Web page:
by Catherine Jinks
My rating: 3 of 5 stars
Living Hell / 978-0-1-5206-193-7
I was really geared up to like this novel, but in the end I felt like I was slogging to the finish. Maybe I would have liked it as a kid (if only because of the great premise), but I just feel like there are a lot better choices out there.
For starters, this book is - in my opinion - very poorly written. The narrator breaks flow constantly with useless parenthetical statements like, "I had climbed out of bed and crossed to the door of my room in about four shuffling steps. (It wasn't a very big room.)", which the reader could have figured out easily enough without the parenthetical aside. Narrative leaps into the future are common, like: "I certainly gave his shoulder socket a nasty yank; it troubled him for a long time afterward.", and the overall effect is truly detrimental to the horror atmosphere, because if we know nothing else, we at least know that THAT character isn't going to bite it any time soon, apparently! And the whole "twist" premise of the entire book is utterly *ruined*, in my opinion, by the sheer amount of time and effort that is spent in the first six chapters hyping up that some terrible disaster is going to occur and it totally ruined everyone's lives - by the time the disaster actually occurred, I was expecting something pretty drastic, like DEMONS IN SPACE (a.k.a., "Doom"), so the actual disaster seemed sort of piddly and manageable in comparison.
Let's talk about the big twist - if you're worried about spoilers, drop down to the next paragraph. Remember how in the classic Star Trek episodes, they'd find God every other week, or the meaning of all life in the universe, or something else that was almost more spiritual than scientific in nature? Well, that's what this book is - the spaceship that houses the characters encounters a mysterious phenomena that is the "Universal Life Force" (TM?) and it turns their entire ship into a living, breathing organism. The white blood cells are basically made up of Roombas. And while that frankly sounds like the most original and interesting premise in a book I've read this year, the bad writing and poor handling of the subject matter just completely kills it. It just doesn't make sense that something would turn a ship into a perfect replica of the human body - complete with white blood cells! - and there's not an attempt at Technobabble to justify it, so it edges into "Just Bugs Me" territory very quickly.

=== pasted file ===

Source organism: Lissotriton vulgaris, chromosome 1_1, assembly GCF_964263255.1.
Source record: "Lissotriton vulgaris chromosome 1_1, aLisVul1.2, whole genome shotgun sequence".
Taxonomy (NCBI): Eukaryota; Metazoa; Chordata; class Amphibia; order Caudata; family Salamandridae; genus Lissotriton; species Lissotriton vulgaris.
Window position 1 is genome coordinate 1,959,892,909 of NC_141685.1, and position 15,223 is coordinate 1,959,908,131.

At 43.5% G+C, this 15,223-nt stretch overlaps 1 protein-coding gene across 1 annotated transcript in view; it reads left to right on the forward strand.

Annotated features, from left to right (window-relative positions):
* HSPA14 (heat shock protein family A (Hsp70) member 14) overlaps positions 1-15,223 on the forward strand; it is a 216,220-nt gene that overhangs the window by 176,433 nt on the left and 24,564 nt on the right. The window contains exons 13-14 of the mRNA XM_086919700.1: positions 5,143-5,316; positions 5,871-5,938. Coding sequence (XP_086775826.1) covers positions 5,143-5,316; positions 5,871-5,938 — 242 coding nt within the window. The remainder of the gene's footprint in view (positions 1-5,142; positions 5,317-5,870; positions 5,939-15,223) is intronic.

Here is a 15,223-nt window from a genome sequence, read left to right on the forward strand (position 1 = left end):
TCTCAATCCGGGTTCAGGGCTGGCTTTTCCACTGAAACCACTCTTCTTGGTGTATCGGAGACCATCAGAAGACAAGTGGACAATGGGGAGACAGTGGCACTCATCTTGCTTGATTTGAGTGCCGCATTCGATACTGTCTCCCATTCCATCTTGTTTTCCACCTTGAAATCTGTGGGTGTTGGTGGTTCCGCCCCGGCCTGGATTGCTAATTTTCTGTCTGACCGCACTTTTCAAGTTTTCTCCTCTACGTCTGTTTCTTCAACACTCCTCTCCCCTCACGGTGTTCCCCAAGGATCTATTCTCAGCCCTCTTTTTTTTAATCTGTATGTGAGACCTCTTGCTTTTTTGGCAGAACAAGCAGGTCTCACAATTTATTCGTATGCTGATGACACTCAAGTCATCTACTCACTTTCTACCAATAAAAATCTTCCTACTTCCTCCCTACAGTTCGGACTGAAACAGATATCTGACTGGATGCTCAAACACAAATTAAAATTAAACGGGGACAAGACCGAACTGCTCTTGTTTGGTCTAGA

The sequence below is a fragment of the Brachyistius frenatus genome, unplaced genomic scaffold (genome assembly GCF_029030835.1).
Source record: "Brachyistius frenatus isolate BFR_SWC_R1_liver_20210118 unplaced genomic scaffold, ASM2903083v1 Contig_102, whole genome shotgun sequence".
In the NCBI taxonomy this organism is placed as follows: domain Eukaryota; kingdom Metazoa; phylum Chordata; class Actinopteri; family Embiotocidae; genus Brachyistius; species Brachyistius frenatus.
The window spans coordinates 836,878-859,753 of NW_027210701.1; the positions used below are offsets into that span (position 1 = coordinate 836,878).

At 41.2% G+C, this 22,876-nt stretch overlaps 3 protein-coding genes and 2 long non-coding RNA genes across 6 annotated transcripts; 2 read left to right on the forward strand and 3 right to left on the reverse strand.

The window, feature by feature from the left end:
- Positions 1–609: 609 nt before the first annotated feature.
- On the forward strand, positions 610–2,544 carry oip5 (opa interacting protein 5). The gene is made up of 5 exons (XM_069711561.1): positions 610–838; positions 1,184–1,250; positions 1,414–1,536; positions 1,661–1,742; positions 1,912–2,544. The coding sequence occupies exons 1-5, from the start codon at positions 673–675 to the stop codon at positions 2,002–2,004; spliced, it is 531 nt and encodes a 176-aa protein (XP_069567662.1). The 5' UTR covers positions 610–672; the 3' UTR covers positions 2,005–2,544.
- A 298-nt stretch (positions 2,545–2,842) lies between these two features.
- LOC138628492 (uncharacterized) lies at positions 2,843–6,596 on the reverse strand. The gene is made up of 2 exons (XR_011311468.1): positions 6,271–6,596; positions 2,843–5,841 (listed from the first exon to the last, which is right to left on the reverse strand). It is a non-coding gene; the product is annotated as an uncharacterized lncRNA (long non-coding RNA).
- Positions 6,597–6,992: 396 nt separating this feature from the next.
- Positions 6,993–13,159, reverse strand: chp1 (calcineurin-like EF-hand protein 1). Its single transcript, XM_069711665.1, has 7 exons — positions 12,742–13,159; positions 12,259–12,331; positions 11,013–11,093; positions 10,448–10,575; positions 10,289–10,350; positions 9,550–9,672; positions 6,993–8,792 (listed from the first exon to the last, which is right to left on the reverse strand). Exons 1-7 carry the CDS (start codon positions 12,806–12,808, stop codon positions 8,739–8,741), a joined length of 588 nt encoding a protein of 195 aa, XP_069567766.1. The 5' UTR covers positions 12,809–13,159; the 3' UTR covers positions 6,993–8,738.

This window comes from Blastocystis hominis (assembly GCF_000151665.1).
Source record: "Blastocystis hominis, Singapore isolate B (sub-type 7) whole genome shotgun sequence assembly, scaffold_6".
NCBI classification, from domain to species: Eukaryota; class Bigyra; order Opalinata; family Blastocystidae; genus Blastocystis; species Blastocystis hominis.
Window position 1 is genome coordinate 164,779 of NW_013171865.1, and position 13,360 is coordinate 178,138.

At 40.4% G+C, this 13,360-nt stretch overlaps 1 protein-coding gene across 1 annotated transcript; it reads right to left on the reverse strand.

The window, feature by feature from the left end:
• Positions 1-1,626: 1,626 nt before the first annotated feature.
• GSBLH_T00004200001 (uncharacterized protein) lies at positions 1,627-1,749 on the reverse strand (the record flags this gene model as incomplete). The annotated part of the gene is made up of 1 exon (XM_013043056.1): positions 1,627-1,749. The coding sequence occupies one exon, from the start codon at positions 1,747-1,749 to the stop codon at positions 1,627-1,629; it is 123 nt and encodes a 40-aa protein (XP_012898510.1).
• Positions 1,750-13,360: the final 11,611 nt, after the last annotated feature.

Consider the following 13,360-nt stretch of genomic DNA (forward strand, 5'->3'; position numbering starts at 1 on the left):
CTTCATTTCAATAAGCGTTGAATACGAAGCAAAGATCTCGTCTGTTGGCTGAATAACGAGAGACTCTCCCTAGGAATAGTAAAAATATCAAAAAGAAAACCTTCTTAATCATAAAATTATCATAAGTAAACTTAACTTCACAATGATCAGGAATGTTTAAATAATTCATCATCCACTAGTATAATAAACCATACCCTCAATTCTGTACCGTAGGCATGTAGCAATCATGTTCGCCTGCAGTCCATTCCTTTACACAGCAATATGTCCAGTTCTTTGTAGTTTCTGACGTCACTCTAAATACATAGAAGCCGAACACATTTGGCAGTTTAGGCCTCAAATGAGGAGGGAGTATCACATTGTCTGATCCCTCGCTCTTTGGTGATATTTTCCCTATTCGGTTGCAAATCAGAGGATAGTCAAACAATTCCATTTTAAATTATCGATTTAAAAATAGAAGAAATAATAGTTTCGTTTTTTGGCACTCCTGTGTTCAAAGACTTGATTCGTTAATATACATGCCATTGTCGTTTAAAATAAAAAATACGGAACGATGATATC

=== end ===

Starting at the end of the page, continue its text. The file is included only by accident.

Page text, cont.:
Right, plot out of the way, I was annoyed that a book written by a female author would rely so heavily on the standard female stereotypes for characters. Every woman in the story is characterized as daughter, wife, or mother, and while they all have high IQs and nice jobs, the women are limited to the "traditional" medical and navigational roles. I can't think of a single man in this book who doesn't handle the situation with aplomb and/or die with dignity, but the women can't stop crying and vomiting and carrying on - including a bridge officer who abandons her post in a major emergency to check on her husband. The "main" girl character is so silent as to almost be a non-entity, and only pulls herself together when the children of the party need her. And, of course, both the female love interests are great with children. I've come to expect a little more variety and depth in female characters in books these days, and this just feels like a total setback.
Moving on, I was expecting oodles of gore, based on the reviews I'd skimmed prior to going in, but I didn't think this was a very gore-heavy book, at least no more so than the stuff that traumatized me as a 12-year-old. There are some pretty disturbing deaths and situations, mostly of the "dissolved by acid" or "absorbed into another organism" kind, so I guess as a parent, just know your kid's limits and what will or won't keep them up at night with nightmares.
Ultimately, I made it to the end, and this isn't the worst book I've ever read by any means, but I did find it disappointing. The premise was interesting, but the complete lack of attempts to set it up in a realistic fashion was frustrating. Every time I tried to sink into the story, the authorial intrusion of the narrator jumping forward to remind us that they survived in the long run (or else how could he be telling the story "in retrospect") propelled me out again. I couldn't identify with the characters at all, largely because the female characters feel like empty ciphers and the main character rarely seems to have much depth himself. I wouldn't really recommend this book when there's as good or better sci fi out there to read.
NOTE: This review is based on a free Advance Review Copy of this book provided through NetGalley.
~ Ana Mardoll
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